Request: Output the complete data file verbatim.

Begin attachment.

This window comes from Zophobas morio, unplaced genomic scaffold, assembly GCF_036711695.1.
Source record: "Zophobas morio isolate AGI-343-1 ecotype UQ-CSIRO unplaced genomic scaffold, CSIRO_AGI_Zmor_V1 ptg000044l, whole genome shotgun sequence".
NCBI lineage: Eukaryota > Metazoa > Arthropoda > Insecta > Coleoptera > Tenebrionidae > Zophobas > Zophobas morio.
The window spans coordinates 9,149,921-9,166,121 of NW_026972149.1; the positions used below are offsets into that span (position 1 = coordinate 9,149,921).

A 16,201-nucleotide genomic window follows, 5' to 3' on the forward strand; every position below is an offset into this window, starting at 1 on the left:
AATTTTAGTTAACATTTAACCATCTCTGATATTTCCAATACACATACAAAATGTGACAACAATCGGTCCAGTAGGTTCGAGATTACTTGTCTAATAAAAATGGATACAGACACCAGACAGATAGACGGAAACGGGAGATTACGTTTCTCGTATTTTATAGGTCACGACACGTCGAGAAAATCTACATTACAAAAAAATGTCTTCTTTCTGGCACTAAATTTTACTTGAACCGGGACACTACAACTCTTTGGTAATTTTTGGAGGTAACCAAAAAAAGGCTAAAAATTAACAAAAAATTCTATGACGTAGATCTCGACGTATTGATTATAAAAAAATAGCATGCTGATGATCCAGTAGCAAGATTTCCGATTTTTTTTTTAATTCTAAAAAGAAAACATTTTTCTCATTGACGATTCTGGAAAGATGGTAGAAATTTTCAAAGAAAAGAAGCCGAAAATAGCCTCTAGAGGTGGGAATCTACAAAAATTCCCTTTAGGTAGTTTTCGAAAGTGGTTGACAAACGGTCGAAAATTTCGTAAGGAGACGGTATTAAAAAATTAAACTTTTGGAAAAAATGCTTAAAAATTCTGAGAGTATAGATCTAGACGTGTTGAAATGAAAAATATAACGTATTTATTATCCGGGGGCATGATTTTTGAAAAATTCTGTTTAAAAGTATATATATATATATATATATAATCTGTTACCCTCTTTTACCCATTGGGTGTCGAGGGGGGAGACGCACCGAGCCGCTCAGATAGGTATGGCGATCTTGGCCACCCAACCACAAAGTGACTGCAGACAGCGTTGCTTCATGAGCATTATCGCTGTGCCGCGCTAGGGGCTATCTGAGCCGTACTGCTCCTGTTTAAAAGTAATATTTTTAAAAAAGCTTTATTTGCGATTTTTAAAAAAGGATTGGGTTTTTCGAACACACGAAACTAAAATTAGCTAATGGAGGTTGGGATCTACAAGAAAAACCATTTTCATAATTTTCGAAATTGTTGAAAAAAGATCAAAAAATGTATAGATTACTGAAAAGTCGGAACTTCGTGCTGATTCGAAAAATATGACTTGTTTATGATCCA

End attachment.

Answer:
This window comes from Zophobas morio, unplaced genomic scaffold, assembly GCF_036711695.1.
Source record: "Zophobas morio isolate AGI-343-1 ecotype UQ-CSIRO unplaced genomic scaffold, CSIRO_AGI_Zmor_V1 ptg000044l, whole genome shotgun sequence".
NCBI lineage: Eukaryota > Metazoa > Arthropoda > Insecta > Coleoptera > Tenebrionidae > Zophobas > Zophobas morio.
The window spans coordinates 9,149,921-9,166,121 of NW_026972149.1; the positions used below are offsets into that span (position 1 = coordinate 9,149,921).

A 16,201-nucleotide genomic window follows, 5' to 3' on the forward strand; every position below is an offset into this window, starting at 1 on the left:
AATTTTAGTTAACATTTAACCATCTCTGATATTTCCAATACACATACAAAATGTGACAACAATCGGTCCAGTAGGTTCGAGATTACTTGTCTAATAAAAATGGATACAGACACCAGACAGATAGACGGAAACGGGAGATTACGTTTCTCGTATTTTATAGGTCACGACACGTCGAGAAAATCTACATTACAAAAAAATGTCTTCTTTCTGGCACTAAATTTTACTTGAACCGGGACACTACAACTCTTTGGTAATTTTTGGAGGTAACCAAAAAAAGGCTAAAAATTAACAAAAAATTCTATGACGTAGATCTCGACGTATTGATTATAAAAAAATAGCATGCTGATGATCCAGTAGCAAGATTTCCGATTTTTTTTTTAATTCTAAAAAGAAAACATTTTTCTCATTGACGATTCTGGAAAGATGGTAGAAATTTTCAAAGAAAAGAAGCCGAAAATAGCCTCTAGAGGTGGGAATCTACAAAAATTCCCTTTAGGTAGTTTTCGAAAGTGGTTGACAAACGGTCGAAAATTTCGTAAGGAGACGGTATTAAAAAATTAAACTTTTGGAAAAAATGCTTAAAAATTCTGAGAGTATAGATCTAGACGTGTTGAAATGAAAAATATAACGTATTTATTATCCGGGGGCATGATTTTTGAAAAATTCTGTTTAAAAGTATATATATATATATATATATAATCTGTTACCCTCTTTTACCCATTGGGTGTCGAGGGGGGAGACGCACCGAGCCGCTCAGATAGGTATGGCGATCTTGGCCACCCAACCACAAAGTGACTGCAGACAGCGTTGCTTCATGAGCATTATCGCTGTGCCGCGCTAGGGGCTATCTGAGCCGTACTGCTCCTGTTTAAAAGTAATATTTTTAAAAAAGCTTTATTTGCGATTTTTAAAAAAGGATTGGGTTTTTCGAACACACGAAACTAAAATTAGCTAATGGAGGTTGGGATCTACAAGAAAAACCATTTTCATAATTTTCGAAATTGTTGAAAAAAGATCAAAAAATGTATAGATTACTGAAAAGTCGGAACTTCGTGCTGATTCGAAAAATATGACTTGTTTATGATCCA